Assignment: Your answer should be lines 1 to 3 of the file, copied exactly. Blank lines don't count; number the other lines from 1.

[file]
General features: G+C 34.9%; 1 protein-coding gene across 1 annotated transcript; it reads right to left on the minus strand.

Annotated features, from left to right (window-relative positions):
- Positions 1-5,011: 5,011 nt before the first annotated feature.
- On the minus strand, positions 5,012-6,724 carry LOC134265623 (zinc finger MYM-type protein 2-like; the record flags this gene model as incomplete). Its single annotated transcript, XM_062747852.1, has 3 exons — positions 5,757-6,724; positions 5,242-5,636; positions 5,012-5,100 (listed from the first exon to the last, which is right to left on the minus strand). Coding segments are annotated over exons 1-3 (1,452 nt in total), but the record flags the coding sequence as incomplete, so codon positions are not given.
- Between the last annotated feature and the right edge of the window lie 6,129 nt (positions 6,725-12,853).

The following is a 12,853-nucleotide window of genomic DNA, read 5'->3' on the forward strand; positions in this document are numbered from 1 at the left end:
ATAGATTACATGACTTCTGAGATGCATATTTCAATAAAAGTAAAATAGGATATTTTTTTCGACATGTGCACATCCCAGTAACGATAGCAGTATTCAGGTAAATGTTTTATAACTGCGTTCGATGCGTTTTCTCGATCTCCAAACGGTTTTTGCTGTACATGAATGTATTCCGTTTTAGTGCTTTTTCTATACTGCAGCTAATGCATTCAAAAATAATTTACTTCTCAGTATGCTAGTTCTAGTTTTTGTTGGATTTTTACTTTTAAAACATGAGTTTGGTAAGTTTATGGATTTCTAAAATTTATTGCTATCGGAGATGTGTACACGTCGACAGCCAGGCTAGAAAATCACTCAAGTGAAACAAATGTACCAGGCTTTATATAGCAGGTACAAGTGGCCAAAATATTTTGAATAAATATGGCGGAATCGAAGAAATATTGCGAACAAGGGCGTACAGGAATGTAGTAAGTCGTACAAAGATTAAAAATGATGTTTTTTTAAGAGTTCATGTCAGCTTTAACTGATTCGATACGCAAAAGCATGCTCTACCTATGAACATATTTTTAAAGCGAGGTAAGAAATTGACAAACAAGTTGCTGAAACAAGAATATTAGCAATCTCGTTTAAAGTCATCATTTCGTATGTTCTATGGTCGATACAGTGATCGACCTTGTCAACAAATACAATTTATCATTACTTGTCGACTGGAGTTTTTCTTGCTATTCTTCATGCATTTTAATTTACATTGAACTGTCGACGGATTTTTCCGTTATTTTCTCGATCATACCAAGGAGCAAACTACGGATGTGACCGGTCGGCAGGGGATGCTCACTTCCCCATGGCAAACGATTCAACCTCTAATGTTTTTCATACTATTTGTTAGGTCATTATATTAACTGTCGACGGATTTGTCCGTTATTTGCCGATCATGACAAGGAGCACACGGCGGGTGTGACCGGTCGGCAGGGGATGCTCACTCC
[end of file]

General features: G+C 34.9%; 1 protein-coding gene across 1 annotated transcript; it reads right to left on the minus strand.

Annotated features, from left to right (window-relative positions):
- Positions 1-5,011: 5,011 nt before the first annotated feature.